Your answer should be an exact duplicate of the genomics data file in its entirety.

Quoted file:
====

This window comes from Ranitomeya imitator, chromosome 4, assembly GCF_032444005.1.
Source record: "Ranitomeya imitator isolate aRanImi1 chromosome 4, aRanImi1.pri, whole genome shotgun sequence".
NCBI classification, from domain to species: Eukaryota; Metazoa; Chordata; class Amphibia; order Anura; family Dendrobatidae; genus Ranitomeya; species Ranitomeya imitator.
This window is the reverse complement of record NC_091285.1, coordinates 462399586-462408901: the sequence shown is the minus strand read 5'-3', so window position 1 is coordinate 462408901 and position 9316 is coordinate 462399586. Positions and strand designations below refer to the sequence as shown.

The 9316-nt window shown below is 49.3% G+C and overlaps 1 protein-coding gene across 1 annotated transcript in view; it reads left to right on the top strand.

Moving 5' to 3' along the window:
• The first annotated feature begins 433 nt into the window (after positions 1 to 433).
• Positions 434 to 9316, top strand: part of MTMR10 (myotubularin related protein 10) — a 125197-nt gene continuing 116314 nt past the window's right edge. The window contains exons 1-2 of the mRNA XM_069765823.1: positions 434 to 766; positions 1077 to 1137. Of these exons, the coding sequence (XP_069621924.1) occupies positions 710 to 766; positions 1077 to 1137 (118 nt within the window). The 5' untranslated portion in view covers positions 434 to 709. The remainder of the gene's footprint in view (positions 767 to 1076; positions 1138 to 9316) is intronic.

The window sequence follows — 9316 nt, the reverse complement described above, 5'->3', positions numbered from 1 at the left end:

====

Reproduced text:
This window comes from Ranitomeya imitator, chromosome 4, assembly GCF_032444005.1.
Source record: "Ranitomeya imitator isolate aRanImi1 chromosome 4, aRanImi1.pri, whole genome shotgun sequence".
NCBI classification, from domain to species: Eukaryota; Metazoa; Chordata; class Amphibia; order Anura; family Dendrobatidae; genus Ranitomeya; species Ranitomeya imitator.
This window is the reverse complement of record NC_091285.1, coordinates 462399586-462408901: the sequence shown is the minus strand read 5'-3', so window position 1 is coordinate 462408901 and position 9316 is coordinate 462399586. Positions and strand designations below refer to the sequence as shown.

The 9316-nt window shown below is 49.3% G+C and overlaps 1 protein-coding gene across 1 annotated transcript in view; it reads left to right on the top strand.

Moving 5' to 3' along the window:
• The first annotated feature begins 433 nt into the window (after positions 1 to 433).
• Positions 434 to 9316, top strand: part of MTMR10 (myotubularin related protein 10) — a 125197-nt gene continuing 116314 nt past the window's right edge. The window contains exons 1-2 of the mRNA XM_069765823.1: positions 434 to 766; positions 1077 to 1137. Of these exons, the coding sequence (XP_069621924.1) occupies positions 710 to 766; positions 1077 to 1137 (118 nt within the window). The 5' untranslated portion in view covers positions 434 to 709. The remainder of the gene's footprint in view (positions 767 to 1076; positions 1138 to 9316) is intronic.

The window sequence follows — 9316 nt, the reverse complement described above, 5'->3', positions numbered from 1 at the left end: